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The Jazz Epistles: A Holy Moment Revisited by Abdullah Ibrahim on The Checkout

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Sachyn Mital
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Abdullah Ibrahim at The Town Hall on South African Freedom Day 2017

Last year, The Checkout and Jazz Night In America attempted to make a little jazz history. We asked the legendary pianist Abdullah Ibrahim to reimagine, rearrange, and reinterpret music from his early 20s. Back then, he was a member of a short-lived but influential group called The Jazz Epistles, whose other members included trumpeter Hugh Masekela, trombonist Jonas Gwangwa,  and saxophonist Kippie Moeketsi.

The band released one album, Jazz Epistle Verse 1. In South Africa, the backstory of this 1959 recording is fairly well-known, but it still remains a mystery to most American jazz fans. Below, you can read all about fascinating history behind the album, which occurred at such a pivotal and tumultuous time in South Africa's history. Because of the rise of apartheid, this masterpiece recording almost didn't happen in the first place. The story and music of The Jazz Epistles come alive once again at BAM this Wednesday and Thursday. Watch the noted animated short that came from this original Jazz Night episode and Checkout podcast, illustrated by Tessa Chong and Lee Arkapaw. We are also proud to announce that Jazz Night in America was just nominated for a Peabody Award. Revisit the historic concert we recorded at the Town Hall on April 27, 2017 on South Africa Freedom Day.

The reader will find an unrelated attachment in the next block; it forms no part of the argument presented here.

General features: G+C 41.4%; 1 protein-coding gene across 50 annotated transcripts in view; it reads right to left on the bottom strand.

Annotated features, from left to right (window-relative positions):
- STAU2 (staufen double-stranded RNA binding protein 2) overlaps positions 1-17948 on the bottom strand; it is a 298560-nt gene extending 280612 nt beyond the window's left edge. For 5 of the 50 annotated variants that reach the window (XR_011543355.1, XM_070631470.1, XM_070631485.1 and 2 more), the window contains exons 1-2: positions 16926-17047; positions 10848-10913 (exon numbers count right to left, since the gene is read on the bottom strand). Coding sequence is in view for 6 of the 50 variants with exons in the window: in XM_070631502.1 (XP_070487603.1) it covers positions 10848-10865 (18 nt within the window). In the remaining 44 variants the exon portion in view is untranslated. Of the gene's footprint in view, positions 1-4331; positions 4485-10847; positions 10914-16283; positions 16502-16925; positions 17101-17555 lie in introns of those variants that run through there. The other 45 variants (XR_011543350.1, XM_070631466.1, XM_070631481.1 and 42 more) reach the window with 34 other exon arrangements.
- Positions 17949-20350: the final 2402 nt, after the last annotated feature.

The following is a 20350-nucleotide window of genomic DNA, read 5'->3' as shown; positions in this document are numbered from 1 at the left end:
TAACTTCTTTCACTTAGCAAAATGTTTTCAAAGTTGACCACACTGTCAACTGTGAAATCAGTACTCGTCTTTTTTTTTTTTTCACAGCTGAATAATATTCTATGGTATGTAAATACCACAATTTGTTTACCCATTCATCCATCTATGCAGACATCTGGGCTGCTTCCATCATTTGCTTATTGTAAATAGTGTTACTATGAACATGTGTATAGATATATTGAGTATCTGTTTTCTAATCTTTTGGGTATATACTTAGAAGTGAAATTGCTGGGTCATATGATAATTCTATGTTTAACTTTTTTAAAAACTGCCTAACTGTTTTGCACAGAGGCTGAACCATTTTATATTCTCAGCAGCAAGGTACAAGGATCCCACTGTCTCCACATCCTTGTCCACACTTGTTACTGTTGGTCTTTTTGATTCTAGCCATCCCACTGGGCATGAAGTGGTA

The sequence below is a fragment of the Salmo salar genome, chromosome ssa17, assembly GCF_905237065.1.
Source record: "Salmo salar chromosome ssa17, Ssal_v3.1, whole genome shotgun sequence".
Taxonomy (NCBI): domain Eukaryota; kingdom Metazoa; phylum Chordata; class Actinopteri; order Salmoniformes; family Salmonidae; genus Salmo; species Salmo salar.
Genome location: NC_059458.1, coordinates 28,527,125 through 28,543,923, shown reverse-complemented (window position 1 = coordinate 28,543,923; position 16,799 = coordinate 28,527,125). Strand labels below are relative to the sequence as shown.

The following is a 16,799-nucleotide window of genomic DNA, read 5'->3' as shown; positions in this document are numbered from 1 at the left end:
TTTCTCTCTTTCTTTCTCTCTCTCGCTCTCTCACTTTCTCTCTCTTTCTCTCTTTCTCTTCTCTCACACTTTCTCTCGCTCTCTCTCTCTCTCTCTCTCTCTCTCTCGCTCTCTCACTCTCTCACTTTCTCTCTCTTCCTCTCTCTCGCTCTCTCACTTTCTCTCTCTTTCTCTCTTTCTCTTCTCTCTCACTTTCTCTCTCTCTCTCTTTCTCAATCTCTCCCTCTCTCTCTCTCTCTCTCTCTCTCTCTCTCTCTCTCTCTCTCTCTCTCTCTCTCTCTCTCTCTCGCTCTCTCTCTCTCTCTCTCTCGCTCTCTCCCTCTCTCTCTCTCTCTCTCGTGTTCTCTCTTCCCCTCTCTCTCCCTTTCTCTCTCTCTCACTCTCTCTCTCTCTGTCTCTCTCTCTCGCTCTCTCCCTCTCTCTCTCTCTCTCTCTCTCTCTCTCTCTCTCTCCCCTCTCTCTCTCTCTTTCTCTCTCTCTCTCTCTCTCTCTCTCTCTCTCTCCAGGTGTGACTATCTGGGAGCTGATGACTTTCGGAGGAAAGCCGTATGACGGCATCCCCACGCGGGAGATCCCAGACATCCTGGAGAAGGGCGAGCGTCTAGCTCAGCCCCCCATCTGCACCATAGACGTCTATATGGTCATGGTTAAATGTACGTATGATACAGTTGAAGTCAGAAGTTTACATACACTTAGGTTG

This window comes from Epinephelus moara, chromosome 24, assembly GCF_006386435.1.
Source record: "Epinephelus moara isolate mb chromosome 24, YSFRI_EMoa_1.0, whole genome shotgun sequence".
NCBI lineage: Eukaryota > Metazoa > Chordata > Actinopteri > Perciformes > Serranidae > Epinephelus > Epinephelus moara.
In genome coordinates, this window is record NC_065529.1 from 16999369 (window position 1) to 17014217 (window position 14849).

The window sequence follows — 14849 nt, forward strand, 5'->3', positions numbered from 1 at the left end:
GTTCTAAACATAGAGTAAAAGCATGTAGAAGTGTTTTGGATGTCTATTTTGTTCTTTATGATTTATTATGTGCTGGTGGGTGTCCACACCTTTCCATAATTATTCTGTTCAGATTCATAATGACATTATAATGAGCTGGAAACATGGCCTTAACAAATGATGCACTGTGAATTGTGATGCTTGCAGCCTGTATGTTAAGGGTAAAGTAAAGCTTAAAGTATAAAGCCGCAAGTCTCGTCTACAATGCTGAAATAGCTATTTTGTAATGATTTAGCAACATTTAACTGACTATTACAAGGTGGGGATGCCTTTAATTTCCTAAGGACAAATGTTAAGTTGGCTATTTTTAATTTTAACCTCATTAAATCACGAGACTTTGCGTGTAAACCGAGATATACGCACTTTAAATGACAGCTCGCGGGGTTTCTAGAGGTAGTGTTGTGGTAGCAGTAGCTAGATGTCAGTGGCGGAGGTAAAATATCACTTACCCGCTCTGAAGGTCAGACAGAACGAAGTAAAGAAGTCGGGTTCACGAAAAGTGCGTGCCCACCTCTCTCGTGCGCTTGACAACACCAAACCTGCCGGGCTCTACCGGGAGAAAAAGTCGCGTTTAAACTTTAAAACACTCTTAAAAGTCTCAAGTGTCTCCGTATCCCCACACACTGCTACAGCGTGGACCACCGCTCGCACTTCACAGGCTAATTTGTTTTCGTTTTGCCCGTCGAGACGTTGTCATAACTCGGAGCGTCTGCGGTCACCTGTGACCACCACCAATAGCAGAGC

https://www.youtube.com/watch?v=Cx-PbqtQMtk&t=1s

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For more than 15 years, Simon Rentner has worked as a host, producer, broadcaster, web journalist, and music presenter in New York City. His career gives him the opportunity to cover a wide spectrum of topics including, history, culture, and, most importantly, his true passion of music from faraway places such as Europe, South America, and Africa.